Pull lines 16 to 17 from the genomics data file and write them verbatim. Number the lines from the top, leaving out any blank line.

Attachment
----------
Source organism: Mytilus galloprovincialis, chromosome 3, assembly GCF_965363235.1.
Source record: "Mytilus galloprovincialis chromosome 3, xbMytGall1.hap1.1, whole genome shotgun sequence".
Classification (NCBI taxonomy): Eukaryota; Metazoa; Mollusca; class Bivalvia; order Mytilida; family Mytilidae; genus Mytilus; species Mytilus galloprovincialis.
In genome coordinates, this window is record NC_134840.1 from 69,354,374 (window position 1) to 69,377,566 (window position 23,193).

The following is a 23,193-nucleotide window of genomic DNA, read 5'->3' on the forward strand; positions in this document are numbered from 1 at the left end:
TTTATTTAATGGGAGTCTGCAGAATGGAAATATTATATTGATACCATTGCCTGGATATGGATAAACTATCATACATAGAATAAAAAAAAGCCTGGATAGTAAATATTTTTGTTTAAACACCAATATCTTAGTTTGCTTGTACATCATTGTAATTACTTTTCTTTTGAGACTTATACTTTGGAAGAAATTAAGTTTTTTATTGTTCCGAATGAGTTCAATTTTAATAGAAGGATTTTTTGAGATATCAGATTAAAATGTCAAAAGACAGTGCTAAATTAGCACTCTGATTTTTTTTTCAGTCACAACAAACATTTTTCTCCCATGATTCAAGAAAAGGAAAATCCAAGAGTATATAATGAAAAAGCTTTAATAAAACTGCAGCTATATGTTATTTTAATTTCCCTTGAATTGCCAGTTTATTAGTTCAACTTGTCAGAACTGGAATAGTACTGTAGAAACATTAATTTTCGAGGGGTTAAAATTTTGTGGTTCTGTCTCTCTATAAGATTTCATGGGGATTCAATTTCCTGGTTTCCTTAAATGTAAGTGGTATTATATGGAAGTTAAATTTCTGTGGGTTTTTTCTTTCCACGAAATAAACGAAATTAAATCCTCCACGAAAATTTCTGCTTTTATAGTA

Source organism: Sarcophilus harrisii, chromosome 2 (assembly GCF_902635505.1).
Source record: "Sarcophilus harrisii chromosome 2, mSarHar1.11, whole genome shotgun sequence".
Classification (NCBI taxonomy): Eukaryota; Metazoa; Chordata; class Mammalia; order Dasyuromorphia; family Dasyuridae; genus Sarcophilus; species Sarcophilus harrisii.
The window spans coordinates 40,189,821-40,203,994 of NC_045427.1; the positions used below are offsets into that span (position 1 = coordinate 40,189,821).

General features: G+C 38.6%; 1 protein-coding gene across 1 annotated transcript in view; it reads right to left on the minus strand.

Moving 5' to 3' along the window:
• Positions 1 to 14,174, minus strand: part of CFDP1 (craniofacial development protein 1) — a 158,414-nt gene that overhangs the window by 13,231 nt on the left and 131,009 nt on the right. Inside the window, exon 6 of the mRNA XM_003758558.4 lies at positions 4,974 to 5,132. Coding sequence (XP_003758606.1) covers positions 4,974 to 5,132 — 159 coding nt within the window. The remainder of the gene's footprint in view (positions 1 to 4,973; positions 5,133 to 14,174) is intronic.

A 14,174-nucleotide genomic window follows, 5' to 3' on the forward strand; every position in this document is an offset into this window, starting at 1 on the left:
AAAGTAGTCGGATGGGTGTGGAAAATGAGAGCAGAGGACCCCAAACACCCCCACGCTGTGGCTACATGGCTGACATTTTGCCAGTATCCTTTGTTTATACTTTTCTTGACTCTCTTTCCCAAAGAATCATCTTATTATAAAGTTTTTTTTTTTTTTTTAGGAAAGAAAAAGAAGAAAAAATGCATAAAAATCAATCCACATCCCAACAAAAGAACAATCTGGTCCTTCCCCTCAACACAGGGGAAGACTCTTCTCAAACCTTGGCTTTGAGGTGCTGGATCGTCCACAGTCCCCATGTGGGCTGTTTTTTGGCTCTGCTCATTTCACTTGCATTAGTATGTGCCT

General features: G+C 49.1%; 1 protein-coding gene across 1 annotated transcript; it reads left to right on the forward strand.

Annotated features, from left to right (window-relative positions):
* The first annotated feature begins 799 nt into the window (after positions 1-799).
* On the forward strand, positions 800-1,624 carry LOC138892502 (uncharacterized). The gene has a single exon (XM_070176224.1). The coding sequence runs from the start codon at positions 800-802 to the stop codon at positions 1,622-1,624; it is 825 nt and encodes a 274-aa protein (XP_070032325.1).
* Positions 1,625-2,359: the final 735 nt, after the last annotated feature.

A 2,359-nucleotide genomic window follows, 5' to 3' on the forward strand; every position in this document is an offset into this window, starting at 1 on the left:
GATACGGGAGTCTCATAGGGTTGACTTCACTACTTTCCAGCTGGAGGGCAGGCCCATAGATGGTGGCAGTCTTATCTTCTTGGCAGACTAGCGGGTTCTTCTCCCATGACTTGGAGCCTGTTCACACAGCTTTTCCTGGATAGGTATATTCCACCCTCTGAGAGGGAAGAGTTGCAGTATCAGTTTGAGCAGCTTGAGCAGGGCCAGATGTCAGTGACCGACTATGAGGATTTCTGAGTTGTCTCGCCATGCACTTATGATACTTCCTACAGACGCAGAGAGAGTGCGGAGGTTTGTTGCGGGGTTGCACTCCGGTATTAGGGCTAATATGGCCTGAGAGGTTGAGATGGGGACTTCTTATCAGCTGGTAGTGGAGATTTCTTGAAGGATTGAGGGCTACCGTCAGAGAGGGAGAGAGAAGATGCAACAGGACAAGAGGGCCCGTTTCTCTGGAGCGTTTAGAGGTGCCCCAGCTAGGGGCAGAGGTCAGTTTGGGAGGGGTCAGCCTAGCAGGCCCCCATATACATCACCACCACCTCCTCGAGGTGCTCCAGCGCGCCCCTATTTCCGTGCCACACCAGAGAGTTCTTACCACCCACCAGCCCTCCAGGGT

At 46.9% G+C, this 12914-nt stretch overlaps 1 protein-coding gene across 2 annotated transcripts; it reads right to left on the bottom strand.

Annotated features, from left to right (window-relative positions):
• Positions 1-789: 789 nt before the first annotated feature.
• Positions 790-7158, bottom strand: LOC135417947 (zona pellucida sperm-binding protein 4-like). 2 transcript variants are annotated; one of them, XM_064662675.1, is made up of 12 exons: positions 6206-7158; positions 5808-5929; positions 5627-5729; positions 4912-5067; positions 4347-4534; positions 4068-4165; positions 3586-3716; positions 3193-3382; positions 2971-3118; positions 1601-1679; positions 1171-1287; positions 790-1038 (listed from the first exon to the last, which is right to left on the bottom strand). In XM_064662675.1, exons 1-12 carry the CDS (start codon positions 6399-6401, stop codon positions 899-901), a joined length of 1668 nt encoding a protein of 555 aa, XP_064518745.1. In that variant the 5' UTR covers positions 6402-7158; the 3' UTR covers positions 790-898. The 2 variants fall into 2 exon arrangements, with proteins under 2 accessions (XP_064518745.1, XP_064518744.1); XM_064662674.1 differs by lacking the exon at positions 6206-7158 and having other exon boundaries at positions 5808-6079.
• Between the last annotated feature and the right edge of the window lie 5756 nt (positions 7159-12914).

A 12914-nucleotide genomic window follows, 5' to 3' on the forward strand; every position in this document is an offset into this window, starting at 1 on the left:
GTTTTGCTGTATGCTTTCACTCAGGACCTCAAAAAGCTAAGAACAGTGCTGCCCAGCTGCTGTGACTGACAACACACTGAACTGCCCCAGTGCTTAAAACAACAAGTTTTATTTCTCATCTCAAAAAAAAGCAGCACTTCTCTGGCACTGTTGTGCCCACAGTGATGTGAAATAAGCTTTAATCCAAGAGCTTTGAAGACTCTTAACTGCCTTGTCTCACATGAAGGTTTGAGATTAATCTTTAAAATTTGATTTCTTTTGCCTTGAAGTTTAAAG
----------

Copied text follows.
General features: G+C 49.1%; 1 protein-coding gene across 1 annotated transcript; it reads left to right on the forward strand.

Annotated features, from left to right (window-relative positions):